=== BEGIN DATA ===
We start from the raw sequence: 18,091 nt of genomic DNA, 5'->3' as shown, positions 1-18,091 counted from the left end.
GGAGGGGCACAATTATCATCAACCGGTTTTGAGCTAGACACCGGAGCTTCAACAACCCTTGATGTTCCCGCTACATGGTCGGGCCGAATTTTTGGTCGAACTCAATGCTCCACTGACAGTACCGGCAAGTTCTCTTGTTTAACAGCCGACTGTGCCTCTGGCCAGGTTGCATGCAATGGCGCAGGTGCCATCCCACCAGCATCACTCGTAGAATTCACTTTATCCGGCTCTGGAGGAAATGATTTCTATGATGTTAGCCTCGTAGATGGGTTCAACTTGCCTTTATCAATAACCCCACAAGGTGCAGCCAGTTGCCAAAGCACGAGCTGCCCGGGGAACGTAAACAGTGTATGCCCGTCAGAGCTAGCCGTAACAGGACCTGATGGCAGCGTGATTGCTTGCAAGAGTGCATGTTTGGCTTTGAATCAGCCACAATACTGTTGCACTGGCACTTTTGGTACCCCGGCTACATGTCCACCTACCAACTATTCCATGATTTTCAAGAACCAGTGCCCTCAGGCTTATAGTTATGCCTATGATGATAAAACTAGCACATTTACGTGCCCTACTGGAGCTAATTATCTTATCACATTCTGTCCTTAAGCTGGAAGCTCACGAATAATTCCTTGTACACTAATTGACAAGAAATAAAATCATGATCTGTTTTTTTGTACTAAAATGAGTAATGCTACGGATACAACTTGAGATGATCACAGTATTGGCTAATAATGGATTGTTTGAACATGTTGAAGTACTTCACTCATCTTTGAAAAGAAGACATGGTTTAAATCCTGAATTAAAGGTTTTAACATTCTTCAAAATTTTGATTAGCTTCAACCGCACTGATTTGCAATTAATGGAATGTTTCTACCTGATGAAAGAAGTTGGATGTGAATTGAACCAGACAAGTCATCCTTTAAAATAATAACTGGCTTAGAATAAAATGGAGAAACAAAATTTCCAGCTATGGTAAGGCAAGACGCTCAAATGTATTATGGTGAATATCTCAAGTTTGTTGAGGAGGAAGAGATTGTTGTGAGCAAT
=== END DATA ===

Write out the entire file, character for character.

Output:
We start from the raw sequence: 18,091 nt of genomic DNA, 5'->3' as shown, positions 1-18,091 counted from the left end.
GGAGGGGCACAATTATCATCAACCGGTTTTGAGCTAGACACCGGAGCTTCAACAACCCTTGATGTTCCCGCTACATGGTCGGGCCGAATTTTTGGTCGAACTCAATGCTCCACTGACAGTACCGGCAAGTTCTCTTGTTTAACAGCCGACTGTGCCTCTGGCCAGGTTGCATGCAATGGCGCAGGTGCCATCCCACCAGCATCACTCGTAGAATTCACTTTATCCGGCTCTGGAGGAAATGATTTCTATGATGTTAGCCTCGTAGATGGGTTCAACTTGCCTTTATCAATAACCCCACAAGGTGCAGCCAGTTGCCAAAGCACGAGCTGCCCGGGGAACGTAAACAGTGTATGCCCGTCAGAGCTAGCCGTAACAGGACCTGATGGCAGCGTGATTGCTTGCAAGAGTGCATGTTTGGCTTTGAATCAGCCACAATACTGTTGCACTGGCACTTTTGGTACCCCGGCTACATGTCCACCTACCAACTATTCCATGATTTTCAAGAACCAGTGCCCTCAGGCTTATAGTTATGCCTATGATGATAAAACTAGCACATTTACGTGCCCTACTGGAGCTAATTATCTTATCACATTCTGTCCTTAAGCTGGAAGCTCACGAATAATTCCTTGTACACTAATTGACAAGAAATAAAATCATGATCTGTTTTTTTGTACTAAAATGAGTAATGCTACGGATACAACTTGAGATGATCACAGTATTGGCTAATAATGGATTGTTTGAACATGTTGAAGTACTTCACTCATCTTTGAAAAGAAGACATGGTTTAAATCCTGAATTAAAGGTTTTAACATTCTTCAAAATTTTGATTAGCTTCAACCGCACTGATTTGCAATTAATGGAATGTTTCTACCTGATGAAAGAAGTTGGATGTGAATTGAACCAGACAAGTCATCCTTTAAAATAATAACTGGCTTAGAATAAAATGGAGAAACAAAATTTCCAGCTATGGTAAGGCAAGACGCTCAAATGTATTATGGTGAATATCTCAAGTTTGTTGAGGAGGAAGAGATTGTTGTGAGCAAT